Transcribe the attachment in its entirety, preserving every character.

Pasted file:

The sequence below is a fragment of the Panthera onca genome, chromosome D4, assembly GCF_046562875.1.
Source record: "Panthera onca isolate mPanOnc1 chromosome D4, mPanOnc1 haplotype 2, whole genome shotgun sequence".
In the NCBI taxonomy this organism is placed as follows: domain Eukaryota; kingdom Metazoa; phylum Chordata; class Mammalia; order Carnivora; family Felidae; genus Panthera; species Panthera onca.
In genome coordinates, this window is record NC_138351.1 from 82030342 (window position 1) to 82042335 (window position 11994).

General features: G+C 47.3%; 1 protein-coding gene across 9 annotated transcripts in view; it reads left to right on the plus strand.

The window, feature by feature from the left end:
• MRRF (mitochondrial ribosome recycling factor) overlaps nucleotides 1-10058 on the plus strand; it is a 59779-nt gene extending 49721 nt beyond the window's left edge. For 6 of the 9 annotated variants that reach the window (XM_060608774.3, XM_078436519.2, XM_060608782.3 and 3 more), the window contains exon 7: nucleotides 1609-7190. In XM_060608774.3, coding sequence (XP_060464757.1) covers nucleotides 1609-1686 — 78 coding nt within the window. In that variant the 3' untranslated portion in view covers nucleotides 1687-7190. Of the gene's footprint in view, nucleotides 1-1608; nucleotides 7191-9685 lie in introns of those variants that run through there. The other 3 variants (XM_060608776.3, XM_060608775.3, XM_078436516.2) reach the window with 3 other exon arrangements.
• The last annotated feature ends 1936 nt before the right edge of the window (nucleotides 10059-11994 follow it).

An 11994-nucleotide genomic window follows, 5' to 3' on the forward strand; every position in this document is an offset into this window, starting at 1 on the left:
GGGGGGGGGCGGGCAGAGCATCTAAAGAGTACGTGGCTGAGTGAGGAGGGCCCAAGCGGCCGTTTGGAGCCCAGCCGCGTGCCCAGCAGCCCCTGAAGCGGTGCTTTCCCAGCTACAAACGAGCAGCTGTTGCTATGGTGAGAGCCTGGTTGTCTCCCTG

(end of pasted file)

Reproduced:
The sequence below is a fragment of the Panthera onca genome, chromosome D4, assembly GCF_046562875.1.
Source record: "Panthera onca isolate mPanOnc1 chromosome D4, mPanOnc1 haplotype 2, whole genome shotgun sequence".
In the NCBI taxonomy this organism is placed as follows: domain Eukaryota; kingdom Metazoa; phylum Chordata; class Mammalia; order Carnivora; family Felidae; genus Panthera; species Panthera onca.
In genome coordinates, this window is record NC_138351.1 from 82030342 (window position 1) to 82042335 (window position 11994).

General features: G+C 47.3%; 1 protein-coding gene across 9 annotated transcripts in view; it reads left to right on the plus strand.

The window, feature by feature from the left end:
• MRRF (mitochondrial ribosome recycling factor) overlaps nucleotides 1-10058 on the plus strand; it is a 59779-nt gene extending 49721 nt beyond the window's left edge. For 6 of the 9 annotated variants that reach the window (XM_060608774.3, XM_078436519.2, XM_060608782.3 and 3 more), the window contains exon 7: nucleotides 1609-7190. In XM_060608774.3, coding sequence (XP_060464757.1) covers nucleotides 1609-1686 — 78 coding nt within the window. In that variant the 3' untranslated portion in view covers nucleotides 1687-7190. Of the gene's footprint in view, nucleotides 1-1608; nucleotides 7191-9685 lie in introns of those variants that run through there. The other 3 variants (XM_060608776.3, XM_060608775.3, XM_078436516.2) reach the window with 3 other exon arrangements.
• The last annotated feature ends 1936 nt before the right edge of the window (nucleotides 10059-11994 follow it).

An 11994-nucleotide genomic window follows, 5' to 3' on the forward strand; every position in this document is an offset into this window, starting at 1 on the left:
GGGGGGGGGCGGGCAGAGCATCTAAAGAGTACGTGGCTGAGTGAGGAGGGCCCAAGCGGCCGTTTGGAGCCCAGCCGCGTGCCCAGCAGCCCCTGAAGCGGTGCTTTCCCAGCTACAAACGAGCAGCTGTTGCTATGGTGAGAGCCTGGTTGTCTCCCTG